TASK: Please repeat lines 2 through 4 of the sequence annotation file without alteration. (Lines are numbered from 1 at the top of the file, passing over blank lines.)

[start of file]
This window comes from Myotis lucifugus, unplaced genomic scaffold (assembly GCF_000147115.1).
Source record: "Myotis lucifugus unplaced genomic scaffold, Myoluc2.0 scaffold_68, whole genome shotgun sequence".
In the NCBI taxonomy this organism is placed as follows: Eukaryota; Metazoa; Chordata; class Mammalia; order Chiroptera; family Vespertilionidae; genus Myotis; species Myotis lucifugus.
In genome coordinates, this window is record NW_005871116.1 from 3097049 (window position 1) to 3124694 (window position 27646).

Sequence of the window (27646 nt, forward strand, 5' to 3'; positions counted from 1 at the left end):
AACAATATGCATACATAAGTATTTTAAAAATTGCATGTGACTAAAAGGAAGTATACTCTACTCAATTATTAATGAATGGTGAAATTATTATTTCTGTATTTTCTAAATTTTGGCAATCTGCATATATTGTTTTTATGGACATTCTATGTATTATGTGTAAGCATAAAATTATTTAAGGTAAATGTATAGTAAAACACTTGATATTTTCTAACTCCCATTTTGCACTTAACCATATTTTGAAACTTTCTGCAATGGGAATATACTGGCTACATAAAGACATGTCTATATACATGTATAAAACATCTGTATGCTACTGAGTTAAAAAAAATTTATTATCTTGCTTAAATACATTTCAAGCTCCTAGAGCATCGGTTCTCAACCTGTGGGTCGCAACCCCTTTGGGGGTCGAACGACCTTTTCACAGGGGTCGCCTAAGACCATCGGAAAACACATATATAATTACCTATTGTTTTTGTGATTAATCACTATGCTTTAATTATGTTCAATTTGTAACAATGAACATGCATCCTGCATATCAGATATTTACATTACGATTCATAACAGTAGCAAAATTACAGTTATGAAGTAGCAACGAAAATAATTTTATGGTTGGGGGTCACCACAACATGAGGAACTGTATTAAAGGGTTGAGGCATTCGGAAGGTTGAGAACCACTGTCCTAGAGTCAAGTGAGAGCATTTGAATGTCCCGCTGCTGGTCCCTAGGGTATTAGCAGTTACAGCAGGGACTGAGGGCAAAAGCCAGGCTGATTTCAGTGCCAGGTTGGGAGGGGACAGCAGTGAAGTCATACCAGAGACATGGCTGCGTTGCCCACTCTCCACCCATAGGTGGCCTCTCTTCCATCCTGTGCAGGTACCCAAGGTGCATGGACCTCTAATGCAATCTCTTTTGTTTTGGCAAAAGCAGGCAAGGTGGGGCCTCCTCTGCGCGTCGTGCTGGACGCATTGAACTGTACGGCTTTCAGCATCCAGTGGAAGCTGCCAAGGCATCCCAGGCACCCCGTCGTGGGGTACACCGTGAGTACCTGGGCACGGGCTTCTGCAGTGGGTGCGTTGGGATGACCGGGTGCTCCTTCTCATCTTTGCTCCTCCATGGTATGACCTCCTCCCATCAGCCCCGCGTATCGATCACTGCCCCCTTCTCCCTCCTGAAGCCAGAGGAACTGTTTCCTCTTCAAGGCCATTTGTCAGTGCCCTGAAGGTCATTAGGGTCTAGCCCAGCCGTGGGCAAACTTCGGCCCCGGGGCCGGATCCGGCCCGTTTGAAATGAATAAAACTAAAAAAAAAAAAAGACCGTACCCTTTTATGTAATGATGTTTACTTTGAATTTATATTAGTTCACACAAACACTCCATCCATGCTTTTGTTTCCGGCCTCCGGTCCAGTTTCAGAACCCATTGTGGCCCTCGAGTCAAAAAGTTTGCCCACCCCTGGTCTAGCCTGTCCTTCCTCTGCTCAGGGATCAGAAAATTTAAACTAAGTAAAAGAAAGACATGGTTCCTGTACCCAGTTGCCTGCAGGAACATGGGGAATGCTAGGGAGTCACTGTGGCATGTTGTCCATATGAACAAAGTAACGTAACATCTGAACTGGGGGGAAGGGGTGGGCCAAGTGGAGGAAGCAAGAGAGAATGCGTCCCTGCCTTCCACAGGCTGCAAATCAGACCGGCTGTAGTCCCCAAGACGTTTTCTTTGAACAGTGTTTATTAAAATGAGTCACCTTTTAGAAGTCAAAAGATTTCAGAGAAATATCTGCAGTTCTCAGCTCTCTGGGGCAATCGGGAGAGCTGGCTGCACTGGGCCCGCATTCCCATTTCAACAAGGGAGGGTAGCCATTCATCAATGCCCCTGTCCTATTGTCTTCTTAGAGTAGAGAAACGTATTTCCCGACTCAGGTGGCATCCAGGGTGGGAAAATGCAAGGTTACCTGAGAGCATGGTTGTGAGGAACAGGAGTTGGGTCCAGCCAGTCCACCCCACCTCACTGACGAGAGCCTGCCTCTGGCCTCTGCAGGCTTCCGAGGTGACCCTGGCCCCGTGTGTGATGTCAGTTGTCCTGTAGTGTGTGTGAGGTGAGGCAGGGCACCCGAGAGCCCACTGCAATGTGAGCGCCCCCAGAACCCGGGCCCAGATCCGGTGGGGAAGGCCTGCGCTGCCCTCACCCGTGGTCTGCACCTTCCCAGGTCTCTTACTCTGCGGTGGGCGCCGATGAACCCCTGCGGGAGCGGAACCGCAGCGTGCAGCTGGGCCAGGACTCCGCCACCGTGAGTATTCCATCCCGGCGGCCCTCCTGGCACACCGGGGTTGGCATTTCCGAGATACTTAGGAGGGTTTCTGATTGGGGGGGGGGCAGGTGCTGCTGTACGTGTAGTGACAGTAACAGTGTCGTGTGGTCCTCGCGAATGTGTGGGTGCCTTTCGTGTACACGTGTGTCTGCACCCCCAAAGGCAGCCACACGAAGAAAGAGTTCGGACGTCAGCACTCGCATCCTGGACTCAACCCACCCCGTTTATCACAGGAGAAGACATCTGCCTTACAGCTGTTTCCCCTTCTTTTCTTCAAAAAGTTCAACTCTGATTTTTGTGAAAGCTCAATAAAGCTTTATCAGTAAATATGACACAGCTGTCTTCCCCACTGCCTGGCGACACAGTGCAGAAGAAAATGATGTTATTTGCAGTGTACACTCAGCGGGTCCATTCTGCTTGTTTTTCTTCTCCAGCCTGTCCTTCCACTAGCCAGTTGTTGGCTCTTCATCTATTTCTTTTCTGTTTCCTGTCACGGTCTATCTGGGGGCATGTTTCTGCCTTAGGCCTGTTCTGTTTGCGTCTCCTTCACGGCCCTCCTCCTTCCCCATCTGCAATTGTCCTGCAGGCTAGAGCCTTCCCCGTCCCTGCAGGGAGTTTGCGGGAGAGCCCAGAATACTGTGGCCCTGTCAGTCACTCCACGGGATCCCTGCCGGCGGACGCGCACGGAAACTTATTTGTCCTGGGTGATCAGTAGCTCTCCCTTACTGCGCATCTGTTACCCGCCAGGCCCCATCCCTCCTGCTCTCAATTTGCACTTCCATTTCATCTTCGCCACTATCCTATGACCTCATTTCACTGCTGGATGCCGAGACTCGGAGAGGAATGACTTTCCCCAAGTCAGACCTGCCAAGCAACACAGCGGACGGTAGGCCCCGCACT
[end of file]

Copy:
Source record: "Myotis lucifugus unplaced genomic scaffold, Myoluc2.0 scaffold_68, whole genome shotgun sequence".
In the NCBI taxonomy this organism is placed as follows: Eukaryota; Metazoa; Chordata; class Mammalia; order Chiroptera; family Vespertilionidae; genus Myotis; species Myotis lucifugus.
In genome coordinates, this window is record NW_005871116.1 from 3097049 (window position 1) to 3124694 (window position 27646).